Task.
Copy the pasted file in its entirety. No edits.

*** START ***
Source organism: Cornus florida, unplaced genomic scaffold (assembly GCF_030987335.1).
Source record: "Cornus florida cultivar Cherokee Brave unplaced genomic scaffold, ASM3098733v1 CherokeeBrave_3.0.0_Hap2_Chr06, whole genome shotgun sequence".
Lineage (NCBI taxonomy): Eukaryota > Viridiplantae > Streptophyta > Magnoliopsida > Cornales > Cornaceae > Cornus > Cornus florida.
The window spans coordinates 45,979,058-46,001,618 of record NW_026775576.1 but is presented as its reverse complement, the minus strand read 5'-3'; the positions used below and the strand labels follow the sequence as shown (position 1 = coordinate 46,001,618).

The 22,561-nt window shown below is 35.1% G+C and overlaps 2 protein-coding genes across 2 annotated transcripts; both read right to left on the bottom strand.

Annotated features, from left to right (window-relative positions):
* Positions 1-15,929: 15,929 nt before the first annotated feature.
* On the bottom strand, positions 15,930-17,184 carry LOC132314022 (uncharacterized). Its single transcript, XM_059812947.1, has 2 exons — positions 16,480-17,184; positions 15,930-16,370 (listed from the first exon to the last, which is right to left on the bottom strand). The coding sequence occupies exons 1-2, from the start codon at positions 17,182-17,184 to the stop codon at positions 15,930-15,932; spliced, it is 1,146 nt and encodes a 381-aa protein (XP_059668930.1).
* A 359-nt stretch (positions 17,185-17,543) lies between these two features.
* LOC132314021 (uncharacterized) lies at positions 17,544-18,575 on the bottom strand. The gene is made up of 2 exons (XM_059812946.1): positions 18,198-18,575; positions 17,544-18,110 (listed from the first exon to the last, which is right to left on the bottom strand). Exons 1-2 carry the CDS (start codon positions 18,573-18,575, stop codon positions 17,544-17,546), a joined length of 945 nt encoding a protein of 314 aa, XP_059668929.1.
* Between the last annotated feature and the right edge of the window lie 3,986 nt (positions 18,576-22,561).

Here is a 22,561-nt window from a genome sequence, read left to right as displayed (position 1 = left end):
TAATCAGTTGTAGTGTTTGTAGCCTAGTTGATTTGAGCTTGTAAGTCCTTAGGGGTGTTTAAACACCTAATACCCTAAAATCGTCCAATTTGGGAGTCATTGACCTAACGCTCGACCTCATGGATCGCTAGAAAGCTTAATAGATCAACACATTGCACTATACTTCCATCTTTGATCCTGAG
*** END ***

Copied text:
Source organism: Cornus florida, unplaced genomic scaffold (assembly GCF_030987335.1).
Source record: "Cornus florida cultivar Cherokee Brave unplaced genomic scaffold, ASM3098733v1 CherokeeBrave_3.0.0_Hap2_Chr06, whole genome shotgun sequence".
Lineage (NCBI taxonomy): Eukaryota > Viridiplantae > Streptophyta > Magnoliopsida > Cornales > Cornaceae > Cornus > Cornus florida.
The window spans coordinates 45,979,058-46,001,618 of record NW_026775576.1 but is presented as its reverse complement, the minus strand read 5'-3'; the positions used below and the strand labels follow the sequence as shown (position 1 = coordinate 46,001,618).

The 22,561-nt window shown below is 35.1% G+C and overlaps 2 protein-coding genes across 2 annotated transcripts; both read right to left on the bottom strand.

Annotated features, from left to right (window-relative positions):
* Positions 1-15,929: 15,929 nt before the first annotated feature.
* On the bottom strand, positions 15,930-17,184 carry LOC132314022 (uncharacterized). Its single transcript, XM_059812947.1, has 2 exons — positions 16,480-17,184; positions 15,930-16,370 (listed from the first exon to the last, which is right to left on the bottom strand). The coding sequence occupies exons 1-2, from the start codon at positions 17,182-17,184 to the stop codon at positions 15,930-15,932; spliced, it is 1,146 nt and encodes a 381-aa protein (XP_059668930.1).
* A 359-nt stretch (positions 17,185-17,543) lies between these two features.
* LOC132314021 (uncharacterized) lies at positions 17,544-18,575 on the bottom strand. The gene is made up of 2 exons (XM_059812946.1): positions 18,198-18,575; positions 17,544-18,110 (listed from the first exon to the last, which is right to left on the bottom strand). Exons 1-2 carry the CDS (start codon positions 18,573-18,575, stop codon positions 17,544-17,546), a joined length of 945 nt encoding a protein of 314 aa, XP_059668929.1.
* Between the last annotated feature and the right edge of the window lie 3,986 nt (positions 18,576-22,561).

Here is a 22,561-nt window from a genome sequence, read left to right as displayed (position 1 = left end):
TAATCAGTTGTAGTGTTTGTAGCCTAGTTGATTTGAGCTTGTAAGTCCTTAGGGGTGTTTAAACACCTAATACCCTAAAATCGTCCAATTTGGGAGTCATTGACCTAACGCTCGACCTCATGGATCGCTAGAAAGCTTAATAGATCAACACATTGCACTATACTTCCATCTTTGATCCTGAG